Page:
Sakset/Fra hofta

Bruce Bawer anmelder Ibn Warraqs nye bok Why the West is best, i Han er full av overraskelse og lovord over hvor friske øyne Warraq greier å se Vesten med.

Warraq ser verdien av ting vi er likegyldige eller passive overfor. Et typisk forfallstegn: vi forstår ikke verdien av det vi bygger på, og derfor forfaller det. Små ting som offentlige bibliotek, eller bykulturen i New York. Noe så ubetydelig som sangbøker, har spilt en viktig rolle.

Warraq devotes several pages to a celebration of Tin Pan Alley, noting perceptively that the Great American Songbook is not just a collection of pretty tunes and clever lyrics but a life-affirming cultural inheritance that “lend[s] dignity to the lives and struggles of ordinary people” and “cross[es] all the boundaries of race, class, and religion.” He pays tribute to American humor, noting that the abundance of comedy clubs in a city like New York “is a sure sign of a healthy society.” And he expresses admiration for “[t]he civilized pleasure of alcohol,” citing the philosopher Roger Scruton’s thumbs-up for American cocktail parties, which “immediately break the ice between strangers and set every large gathering in motion.”

In praising all these things about New York, of course, Warraq is not only extolling the core values of the West itself but, implicitly or explicitly, rebuking non-Western – and especially Muslim – culture.  Islam, after all, abhors a library or magazine rack which has not been cleansed of “offensive” items, and it frowns on music, humor, and the consumption of alcohol.  These, Warraq wants us to realize, are not minor issues – they are the kinds of things that make the difference between a happy life and a miserable one.  For him the Declaration of Independence’s foregrounding of the right to “Life, Liberty and the pursuit of Happiness” is no mere rhetorical flourish – it sums up the rich possibilities and promise of life in the West as opposed to life in the less happy regions of the world.

Nedrakkingen på vestlig kultur er noe amerikanerne har praktisert i lang tid. Men tidene er blitt hardere. Budskapet glir ikke like lett ned som før.

Warraq also highlights the importance to the rise of Western civilization of such things as literacy, the recognition of the importance of the freedom to criticize, Spinoza’s introduction of Biblical criticism, and the introduction of the newspaper.  (“Newspapers,” he notes, “did not appear in the Islamic world until the nineteenth century.”)  In addition, he very effectively takes on the argument that the West won its prosperity at the expense of “exploited” non-Western peoples, the romantic myth that “Native Americans and other primitive cultures lived in harmony with nature before the white man’s arrival,” and the uninformed notion that Western civilization is uniquely violent and other cultures uniquely spiritual.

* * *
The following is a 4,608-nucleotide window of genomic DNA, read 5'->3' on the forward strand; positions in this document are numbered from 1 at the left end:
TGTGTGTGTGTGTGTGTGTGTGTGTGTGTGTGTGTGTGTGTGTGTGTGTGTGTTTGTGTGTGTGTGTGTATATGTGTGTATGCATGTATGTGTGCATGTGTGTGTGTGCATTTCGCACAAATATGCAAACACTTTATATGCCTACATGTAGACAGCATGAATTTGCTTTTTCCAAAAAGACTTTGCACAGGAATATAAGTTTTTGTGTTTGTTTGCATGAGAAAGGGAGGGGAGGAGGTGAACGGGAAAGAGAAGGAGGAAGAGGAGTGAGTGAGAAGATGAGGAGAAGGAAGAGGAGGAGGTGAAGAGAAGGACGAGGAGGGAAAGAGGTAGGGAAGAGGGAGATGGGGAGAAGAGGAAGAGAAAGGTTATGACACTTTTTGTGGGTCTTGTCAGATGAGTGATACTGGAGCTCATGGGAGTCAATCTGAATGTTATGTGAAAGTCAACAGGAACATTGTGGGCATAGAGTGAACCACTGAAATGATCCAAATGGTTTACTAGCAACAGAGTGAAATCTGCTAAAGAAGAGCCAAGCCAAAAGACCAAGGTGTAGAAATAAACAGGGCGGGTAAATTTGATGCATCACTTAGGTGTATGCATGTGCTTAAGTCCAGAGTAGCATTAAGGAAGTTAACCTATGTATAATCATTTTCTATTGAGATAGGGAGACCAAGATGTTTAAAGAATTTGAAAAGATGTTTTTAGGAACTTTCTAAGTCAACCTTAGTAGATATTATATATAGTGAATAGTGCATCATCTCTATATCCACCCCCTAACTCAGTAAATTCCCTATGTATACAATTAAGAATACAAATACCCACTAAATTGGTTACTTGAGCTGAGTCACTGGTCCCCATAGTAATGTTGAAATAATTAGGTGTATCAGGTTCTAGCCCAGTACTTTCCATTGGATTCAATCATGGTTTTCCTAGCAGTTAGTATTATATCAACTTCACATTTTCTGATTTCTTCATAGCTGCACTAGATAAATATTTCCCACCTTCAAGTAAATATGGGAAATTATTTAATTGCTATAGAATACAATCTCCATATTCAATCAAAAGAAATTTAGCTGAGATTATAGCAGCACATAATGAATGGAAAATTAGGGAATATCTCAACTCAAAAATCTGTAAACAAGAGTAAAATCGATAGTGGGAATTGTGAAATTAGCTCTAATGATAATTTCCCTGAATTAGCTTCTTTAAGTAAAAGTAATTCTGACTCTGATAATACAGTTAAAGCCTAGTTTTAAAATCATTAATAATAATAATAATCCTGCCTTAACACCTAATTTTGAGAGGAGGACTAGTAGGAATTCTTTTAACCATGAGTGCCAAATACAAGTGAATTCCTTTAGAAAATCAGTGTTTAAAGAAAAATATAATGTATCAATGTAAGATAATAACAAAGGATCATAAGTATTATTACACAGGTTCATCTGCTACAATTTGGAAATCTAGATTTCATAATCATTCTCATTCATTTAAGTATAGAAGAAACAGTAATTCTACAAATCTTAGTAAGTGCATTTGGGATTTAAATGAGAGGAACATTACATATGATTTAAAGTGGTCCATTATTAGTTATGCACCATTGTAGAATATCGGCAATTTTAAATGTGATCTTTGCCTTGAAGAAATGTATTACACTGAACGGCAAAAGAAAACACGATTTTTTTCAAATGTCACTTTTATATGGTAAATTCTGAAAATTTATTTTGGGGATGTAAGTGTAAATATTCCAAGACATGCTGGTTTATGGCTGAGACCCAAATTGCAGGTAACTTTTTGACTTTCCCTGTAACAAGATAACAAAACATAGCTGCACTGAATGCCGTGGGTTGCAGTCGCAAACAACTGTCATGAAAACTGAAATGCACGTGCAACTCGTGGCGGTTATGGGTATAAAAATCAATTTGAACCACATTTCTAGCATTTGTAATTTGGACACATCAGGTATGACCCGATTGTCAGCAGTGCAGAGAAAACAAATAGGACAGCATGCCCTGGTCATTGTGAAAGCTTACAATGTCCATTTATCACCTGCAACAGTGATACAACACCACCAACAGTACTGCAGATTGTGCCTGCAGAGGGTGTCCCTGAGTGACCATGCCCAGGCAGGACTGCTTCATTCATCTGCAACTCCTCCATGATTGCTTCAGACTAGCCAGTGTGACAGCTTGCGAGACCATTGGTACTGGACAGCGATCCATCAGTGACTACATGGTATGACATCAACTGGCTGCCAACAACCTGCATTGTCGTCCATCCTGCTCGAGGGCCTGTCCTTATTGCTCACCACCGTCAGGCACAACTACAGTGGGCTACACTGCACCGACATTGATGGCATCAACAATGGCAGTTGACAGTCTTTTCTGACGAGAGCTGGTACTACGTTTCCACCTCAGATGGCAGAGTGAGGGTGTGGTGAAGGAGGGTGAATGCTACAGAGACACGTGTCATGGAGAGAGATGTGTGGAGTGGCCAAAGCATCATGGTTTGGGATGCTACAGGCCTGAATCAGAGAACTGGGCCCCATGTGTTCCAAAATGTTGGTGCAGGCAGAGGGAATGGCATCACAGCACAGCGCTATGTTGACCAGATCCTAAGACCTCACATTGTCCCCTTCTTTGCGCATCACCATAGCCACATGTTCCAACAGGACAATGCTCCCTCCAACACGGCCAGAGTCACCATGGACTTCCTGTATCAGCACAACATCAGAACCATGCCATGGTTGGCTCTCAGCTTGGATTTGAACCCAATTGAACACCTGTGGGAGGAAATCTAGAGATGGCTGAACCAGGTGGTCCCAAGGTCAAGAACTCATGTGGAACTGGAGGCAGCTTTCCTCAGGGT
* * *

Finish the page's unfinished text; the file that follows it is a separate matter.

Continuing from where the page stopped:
Warraq har pakistansk bakgrunn. Han snakker av erfaring når han beskriver arabisk imperialisme. Hvorfor har så mange vestlige nedsablet sin egen historie som kriminell, men omfavnet den arabiske imperialismen, som har få om noen forsonende trekk og er mer uforsonlig og håpløs.

Warraq points up one substantial irony that should receive a great deal more attention – namely, that many of the same people who consider Western imperialism an unmitigated evil hold up Arab imperialism, which crushed “many ancient, advanced civilizations” without mercy, “as something admirable and a justifiable source of Muslim pride.” In a wonderful passage, he observes that

Muslims despise any coreligionists who accept what they regard as alien Western values, yet fail to consider that they themselves could justifiably be seen as “traitors” to the culture of their ancestors.  Muslims in present-day India are descendants of Hindus; in Iran, of Zoroastrians; in Syria, of Christians.  A vast number of Muslims throughout the world have been persuaded to accept a religion that originated thousands of miles away and to bow toward Arabia five times a day – a vivid symbol of cultural imperialism.  Before they can read or write their national language, they are taught to recite a book in a language they do not understand.  These Muslims learn more about the history of a people remote from them geographically and ethnically than about their own countries before the advent of Islam.

Warraq skriver at araberne greide den bedrift å få de undertvungne folkene til å tro at de ble reddet av islam. De kastet sin historie på båten og omfavnet en tro og en kultur langt borte fra.

Noe av den samme underkastende, unnvikende holdning ser vi i dagens Europa. Er det fordi islam greier å spille på kristen skyldfølelse?

as Warraq so pithily puts it, “[t]he Arabs turned out to be the most successful imperialists of all time, since so many of those conquered by Arabs came to believe they were thereby saved and that their whole prior cultural heritage was worthless.”

A Muslim Apostate’s Defense of the West

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